India’s markets watchdog has “drawn a blank” in its investigations into suspected violations in overseas investments in the Adani group, a court-appointed panel said.
Shares of companies of the coal-to-airports conglomerate, controlled by billionaire Gautam Adani, were up between 1.2% to 7% in late trade on Friday in a largely flat wider market.
The group’s listed companies lost more than $100 billion in market value earlier this year after US-based Hindenburg Research raised several governance concerns.
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The market rout led India’s Supreme Court to ask markets regulator the Securities and Exchange Board of India (SEBI) to probe some of the allegations by Hindenburg.
The court asked SEBI to submit its findings to a six-member panel formed in March, which included a retired judge and veteran bankers.
“The foundation of SEBI’s suspicion that led to investigations into the overseas entities’ ownership is that they have ‘opaque’ structures,” said the panel in a report dated May 6.
“The ultimate chain of ownership above the 13 overseas entities is not clear.”
Despite involving various Indian and overseas agencies in the investigation across multiple countries, “SEBI has drawn a blank”, the report said. Trying to prove who had invested in foreign portfolio investors who then pumped money into Adani could be an arduous task, it added.
“It is evident that such an exercise could be a voluminous one but potentially a journey without a destination,” the panel said. “It would be a humongous task to figure out who the ultimate beneficial owner is.”
On Wednesday, the apex court granted SEBI additional time until August 14 to complete its investigation into possible violations of securities law and regulatory disclosures by the Adani group. The court initially wanted it done by May 2.
SEBI is investigating alleged breaches of related-party transaction rules, public shareholding norms and share price manipulation.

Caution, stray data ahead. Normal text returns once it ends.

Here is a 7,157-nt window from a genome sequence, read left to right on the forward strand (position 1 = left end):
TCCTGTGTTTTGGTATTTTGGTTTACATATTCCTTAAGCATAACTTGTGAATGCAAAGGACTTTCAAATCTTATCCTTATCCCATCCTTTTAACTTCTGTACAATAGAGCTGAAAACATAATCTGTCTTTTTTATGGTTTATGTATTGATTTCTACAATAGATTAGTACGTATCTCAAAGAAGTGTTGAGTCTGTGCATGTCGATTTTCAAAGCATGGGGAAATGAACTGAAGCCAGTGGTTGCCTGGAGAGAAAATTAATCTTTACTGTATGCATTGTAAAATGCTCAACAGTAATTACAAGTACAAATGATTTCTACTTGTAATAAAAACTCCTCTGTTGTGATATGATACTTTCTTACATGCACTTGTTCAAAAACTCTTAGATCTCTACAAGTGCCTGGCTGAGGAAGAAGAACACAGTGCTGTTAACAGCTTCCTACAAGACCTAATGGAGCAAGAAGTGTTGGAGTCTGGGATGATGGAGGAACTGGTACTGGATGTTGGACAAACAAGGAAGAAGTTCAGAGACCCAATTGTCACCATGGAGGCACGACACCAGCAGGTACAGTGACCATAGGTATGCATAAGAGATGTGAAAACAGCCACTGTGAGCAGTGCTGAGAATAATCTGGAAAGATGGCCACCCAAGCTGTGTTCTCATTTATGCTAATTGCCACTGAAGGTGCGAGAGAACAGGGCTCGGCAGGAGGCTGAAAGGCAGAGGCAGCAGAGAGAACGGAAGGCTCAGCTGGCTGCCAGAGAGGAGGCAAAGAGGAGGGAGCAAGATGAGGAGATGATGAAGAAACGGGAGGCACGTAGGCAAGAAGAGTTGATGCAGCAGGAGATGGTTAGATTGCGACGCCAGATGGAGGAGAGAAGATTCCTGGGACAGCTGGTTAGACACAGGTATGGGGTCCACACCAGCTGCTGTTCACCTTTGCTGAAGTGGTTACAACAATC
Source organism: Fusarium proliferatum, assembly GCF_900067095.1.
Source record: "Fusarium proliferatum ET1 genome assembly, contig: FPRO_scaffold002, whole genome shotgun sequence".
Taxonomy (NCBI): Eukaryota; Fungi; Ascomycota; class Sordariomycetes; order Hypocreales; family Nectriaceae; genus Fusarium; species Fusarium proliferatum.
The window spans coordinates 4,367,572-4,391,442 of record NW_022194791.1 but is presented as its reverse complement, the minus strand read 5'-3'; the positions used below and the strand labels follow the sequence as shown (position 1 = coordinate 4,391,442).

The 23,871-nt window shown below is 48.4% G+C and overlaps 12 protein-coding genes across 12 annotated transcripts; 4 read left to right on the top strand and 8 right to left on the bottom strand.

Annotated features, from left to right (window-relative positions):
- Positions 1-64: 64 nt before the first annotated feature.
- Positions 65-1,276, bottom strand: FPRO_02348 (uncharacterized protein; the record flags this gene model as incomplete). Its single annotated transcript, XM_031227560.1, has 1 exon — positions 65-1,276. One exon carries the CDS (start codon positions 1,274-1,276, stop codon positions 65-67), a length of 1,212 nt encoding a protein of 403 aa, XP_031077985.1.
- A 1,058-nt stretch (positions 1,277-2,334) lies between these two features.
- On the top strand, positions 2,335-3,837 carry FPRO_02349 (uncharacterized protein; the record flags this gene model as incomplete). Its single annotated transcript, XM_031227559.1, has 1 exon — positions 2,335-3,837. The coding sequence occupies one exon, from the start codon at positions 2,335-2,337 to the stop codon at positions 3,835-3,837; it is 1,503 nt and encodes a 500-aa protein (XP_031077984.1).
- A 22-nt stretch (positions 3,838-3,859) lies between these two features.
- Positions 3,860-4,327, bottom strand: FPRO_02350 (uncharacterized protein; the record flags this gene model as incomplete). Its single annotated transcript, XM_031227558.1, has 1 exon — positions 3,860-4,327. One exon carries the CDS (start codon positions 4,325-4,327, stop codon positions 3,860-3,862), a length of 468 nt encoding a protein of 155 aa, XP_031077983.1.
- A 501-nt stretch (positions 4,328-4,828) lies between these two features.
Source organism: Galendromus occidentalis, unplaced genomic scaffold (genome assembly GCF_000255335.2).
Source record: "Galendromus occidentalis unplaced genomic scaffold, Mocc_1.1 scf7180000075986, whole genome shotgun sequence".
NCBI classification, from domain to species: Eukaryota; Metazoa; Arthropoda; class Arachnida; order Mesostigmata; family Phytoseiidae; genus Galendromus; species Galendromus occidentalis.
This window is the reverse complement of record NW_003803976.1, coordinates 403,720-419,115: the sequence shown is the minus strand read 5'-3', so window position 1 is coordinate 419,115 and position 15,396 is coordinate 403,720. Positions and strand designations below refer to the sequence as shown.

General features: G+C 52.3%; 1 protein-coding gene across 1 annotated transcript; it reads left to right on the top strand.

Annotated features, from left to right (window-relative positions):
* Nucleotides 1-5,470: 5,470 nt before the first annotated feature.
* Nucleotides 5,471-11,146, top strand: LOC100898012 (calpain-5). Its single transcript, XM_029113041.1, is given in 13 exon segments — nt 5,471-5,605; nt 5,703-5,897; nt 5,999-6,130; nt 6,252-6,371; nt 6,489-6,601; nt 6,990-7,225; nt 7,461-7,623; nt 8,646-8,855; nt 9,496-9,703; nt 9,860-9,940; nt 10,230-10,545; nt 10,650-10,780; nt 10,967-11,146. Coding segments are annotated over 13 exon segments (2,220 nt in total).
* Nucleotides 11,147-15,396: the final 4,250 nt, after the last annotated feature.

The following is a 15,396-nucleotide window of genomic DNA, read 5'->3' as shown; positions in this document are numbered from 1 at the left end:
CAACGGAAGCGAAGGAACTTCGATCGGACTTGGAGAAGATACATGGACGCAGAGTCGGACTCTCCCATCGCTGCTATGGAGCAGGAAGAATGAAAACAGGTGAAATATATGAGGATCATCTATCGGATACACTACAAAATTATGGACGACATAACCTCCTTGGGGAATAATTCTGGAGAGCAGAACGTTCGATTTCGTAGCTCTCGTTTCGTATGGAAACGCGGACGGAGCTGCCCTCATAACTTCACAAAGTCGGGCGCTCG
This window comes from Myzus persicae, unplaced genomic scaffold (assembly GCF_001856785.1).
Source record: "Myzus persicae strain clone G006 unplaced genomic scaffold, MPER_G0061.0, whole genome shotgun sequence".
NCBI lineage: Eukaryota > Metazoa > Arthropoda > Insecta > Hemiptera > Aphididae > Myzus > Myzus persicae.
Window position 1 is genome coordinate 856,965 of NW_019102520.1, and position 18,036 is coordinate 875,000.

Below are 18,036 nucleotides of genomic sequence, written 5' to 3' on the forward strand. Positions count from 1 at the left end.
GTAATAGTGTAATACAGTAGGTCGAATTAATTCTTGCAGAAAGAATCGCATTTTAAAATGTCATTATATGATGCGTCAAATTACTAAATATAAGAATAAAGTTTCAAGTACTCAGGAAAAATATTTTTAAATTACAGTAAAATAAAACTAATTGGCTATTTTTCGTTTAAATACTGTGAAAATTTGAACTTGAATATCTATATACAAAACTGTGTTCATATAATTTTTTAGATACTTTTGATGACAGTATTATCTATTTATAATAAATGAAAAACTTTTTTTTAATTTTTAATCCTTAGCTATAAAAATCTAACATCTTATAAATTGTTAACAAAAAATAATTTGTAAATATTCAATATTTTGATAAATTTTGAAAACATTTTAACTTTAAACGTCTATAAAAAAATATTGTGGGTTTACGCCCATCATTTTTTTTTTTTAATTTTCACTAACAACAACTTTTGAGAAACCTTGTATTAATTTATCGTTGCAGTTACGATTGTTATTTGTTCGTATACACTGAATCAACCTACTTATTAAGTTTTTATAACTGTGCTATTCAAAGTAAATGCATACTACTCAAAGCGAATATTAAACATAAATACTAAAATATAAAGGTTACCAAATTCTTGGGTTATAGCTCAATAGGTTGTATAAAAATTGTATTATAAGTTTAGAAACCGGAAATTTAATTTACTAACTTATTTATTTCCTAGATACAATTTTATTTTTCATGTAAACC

Related-party transaction rules lay down practices to be followed when a listed company is involved in a transaction with another party, while public shareholding norms set out the minimum shareholding of a listed company required to be held by the public.
‘Suspicious trading’ before Hindenburg report
Beside flagship Adani Enterprises, other group companies include edible oils business Adani Wilmar, Adani Ports, Adani Green Energy, Adani Transmission, Adani Total Gas, Adani Power, broadcaster NDTV and cement units ACC Ltd and Ambuja Cements.
Since the Hindenburg report was released on January 24, those shares are down anywhere between 10% and 82%.
“While the report may initially boost Adani stocks and investor confidence, the ongoing uncertainty and potential for further revelations from the extended SEBI investigation may continue to impact the group’s market performance,” said Sonam Srivastava, founder at Wright Research.
The panel said, citing SEBI, that there was evidence of a build-up in short positions in Adani group stocks ahead of the Hindenburg report, and profit-taking afterwards.
“Suspicious trading has been observed on the part of six entities,” it said.
It was not possible to conclude whether there had been regulatory failures regarding price manipulations, the panel said.
- Reuters, with additional editing by Vishakha Saxena
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